We are sons of God, God’s “begotten” sons and daughters of God. In ancient Rome, we should be reminded that the “adopted” child is not less but more than being the “natural” or “biological” child. According to the Roman understanding of adoption, the true heir of the family was not the “natural” son or born “by blood”, but the one the paterfamilias, for example the emperor was choosing as His heir. “Being a son” means therefore “being heir” – as Paul says in the letter we have heard – “if a son then also an heir, through God,” and not by blood.
We are “children/sons of God,” since we share the same divine nature as Jesus does. The traditional distinction between “natural” son of God – Jesus – and “adopted” sons of God, being by “grace,” is missing the true point and the core of the Good News of the Gospel.
God is “grace.” If God by nature is grace, it follows that to be children of God by “one” with God. Being born not by blood but through God.
In his address to the Roman Curia, on Dec 22, Pope Francis has warned against “crystallizing the message of Jesus in a single, perennially valid form. Instead, its form must be capable of constantly changing, so that its substance can remain constantly the same.
True heresy consists not only in preaching another gospel (cf. Gal 1:9), as Saint Paul told us, but also in ceasing to translate its message into today’s languages and ways of thinking, which is precisely what the Apostle of the Gentiles did. To preserve means to keep alive and not to imprison the message of Christ.”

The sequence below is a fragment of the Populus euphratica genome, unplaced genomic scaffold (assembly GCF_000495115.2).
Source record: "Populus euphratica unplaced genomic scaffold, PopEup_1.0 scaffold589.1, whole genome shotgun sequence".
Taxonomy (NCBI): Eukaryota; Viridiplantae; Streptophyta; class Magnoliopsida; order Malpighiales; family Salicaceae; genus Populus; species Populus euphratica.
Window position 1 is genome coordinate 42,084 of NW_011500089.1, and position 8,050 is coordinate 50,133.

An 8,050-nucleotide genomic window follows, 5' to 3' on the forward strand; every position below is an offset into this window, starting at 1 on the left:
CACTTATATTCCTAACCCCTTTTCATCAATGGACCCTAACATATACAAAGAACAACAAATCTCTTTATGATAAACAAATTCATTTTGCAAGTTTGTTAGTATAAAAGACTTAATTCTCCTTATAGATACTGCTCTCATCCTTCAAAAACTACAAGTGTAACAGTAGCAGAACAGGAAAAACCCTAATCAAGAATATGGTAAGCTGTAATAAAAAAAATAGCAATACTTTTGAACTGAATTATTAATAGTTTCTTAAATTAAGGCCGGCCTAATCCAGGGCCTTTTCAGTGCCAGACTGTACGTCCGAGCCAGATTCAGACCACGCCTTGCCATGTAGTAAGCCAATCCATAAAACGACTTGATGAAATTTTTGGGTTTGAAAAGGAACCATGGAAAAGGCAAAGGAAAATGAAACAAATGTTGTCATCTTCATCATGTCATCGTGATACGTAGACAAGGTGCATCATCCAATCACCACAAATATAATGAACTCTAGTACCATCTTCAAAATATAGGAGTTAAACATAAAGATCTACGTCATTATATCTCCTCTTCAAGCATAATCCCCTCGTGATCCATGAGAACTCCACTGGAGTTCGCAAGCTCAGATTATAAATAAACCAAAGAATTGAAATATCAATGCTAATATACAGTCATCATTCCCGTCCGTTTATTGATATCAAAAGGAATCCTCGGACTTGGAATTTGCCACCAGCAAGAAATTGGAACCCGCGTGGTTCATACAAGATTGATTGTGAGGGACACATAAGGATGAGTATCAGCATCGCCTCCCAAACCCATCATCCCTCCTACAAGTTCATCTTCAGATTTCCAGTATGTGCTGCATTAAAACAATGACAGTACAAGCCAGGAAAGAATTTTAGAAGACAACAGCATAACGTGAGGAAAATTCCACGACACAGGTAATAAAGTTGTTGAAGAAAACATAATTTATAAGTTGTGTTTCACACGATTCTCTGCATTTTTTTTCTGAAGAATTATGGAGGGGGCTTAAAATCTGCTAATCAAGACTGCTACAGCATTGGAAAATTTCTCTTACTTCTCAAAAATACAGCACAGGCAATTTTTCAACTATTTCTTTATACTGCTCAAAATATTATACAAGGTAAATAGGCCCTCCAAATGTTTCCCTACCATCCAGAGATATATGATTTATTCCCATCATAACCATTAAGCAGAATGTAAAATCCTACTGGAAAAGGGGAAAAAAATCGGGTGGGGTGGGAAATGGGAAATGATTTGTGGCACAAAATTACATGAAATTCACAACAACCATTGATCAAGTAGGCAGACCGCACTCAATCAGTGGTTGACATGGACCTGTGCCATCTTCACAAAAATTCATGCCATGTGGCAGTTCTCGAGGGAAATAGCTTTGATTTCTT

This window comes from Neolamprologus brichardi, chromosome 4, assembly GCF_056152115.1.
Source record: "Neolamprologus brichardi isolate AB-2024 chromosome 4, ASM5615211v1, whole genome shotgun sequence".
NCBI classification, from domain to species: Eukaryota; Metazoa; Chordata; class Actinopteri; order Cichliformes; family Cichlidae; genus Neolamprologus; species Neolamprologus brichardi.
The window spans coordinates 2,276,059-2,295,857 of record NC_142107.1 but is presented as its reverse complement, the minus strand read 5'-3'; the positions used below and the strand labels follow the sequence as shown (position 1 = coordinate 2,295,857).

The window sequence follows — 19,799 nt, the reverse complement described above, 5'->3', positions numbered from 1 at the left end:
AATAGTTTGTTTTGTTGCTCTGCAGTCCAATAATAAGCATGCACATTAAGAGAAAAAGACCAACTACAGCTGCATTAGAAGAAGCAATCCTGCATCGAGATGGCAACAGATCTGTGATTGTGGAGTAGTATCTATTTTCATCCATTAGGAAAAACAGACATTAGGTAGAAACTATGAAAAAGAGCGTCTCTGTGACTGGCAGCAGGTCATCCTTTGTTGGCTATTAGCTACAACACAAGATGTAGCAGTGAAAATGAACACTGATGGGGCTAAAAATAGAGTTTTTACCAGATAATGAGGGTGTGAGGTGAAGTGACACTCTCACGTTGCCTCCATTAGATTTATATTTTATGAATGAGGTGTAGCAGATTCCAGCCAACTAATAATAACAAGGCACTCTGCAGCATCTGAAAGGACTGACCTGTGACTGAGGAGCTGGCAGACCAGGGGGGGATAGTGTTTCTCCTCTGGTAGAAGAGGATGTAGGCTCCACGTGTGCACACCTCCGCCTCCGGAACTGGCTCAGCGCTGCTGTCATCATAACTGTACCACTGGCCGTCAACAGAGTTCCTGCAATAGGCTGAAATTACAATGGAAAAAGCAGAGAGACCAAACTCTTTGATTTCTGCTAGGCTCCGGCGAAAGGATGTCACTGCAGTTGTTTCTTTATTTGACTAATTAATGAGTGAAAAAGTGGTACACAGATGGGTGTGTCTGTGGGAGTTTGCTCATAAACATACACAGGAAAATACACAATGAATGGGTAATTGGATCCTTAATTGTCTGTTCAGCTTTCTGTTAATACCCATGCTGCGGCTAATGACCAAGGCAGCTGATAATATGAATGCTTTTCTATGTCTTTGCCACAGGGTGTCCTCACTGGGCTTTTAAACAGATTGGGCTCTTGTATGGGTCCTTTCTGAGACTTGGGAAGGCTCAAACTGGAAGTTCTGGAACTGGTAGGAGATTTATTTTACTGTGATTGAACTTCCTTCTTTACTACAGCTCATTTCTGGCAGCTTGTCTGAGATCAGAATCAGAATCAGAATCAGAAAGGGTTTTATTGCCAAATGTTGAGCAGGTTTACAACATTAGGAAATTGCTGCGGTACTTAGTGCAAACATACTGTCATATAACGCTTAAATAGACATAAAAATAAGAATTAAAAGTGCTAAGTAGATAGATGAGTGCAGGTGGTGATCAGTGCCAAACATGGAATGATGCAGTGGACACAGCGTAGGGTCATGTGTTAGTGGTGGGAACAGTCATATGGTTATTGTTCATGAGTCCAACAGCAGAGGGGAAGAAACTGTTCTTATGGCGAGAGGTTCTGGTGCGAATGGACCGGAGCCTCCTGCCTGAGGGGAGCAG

This is the Good News of Christmas. We are not at the “margin” of the “manger.” Our heart is the manger where the son of God is laid so that He may continuously be born in us. The best way to deepen this truth, in life, intelligence and in the church, is to imitate Mary who “kept all these things, reflecting on them in her heart.” In her flesh, Mary conceived Jesus after nine months. In her heart, Mary gave birth to the Son of God for all her life.
I was born in 1960, in a small town in Northern Italy, Ravenna, which had been the capital of the Western Roman Empire in the 6th century. Today it is an amazing, artistic Byzantine town, full of history and cultural heritage, and an important center for European and international meetings. During my youth, I used to go around downtown and stop foreign tourists visiting Ravenna so that I could encounter diverse people and new cultures and learn foreign languages. That xenophilia led me at the age of 16 to apply for an exchange program, AFS (American Field Service), and I spent one school year in Severna Park, Maryland, attending the local High School and living with an American family.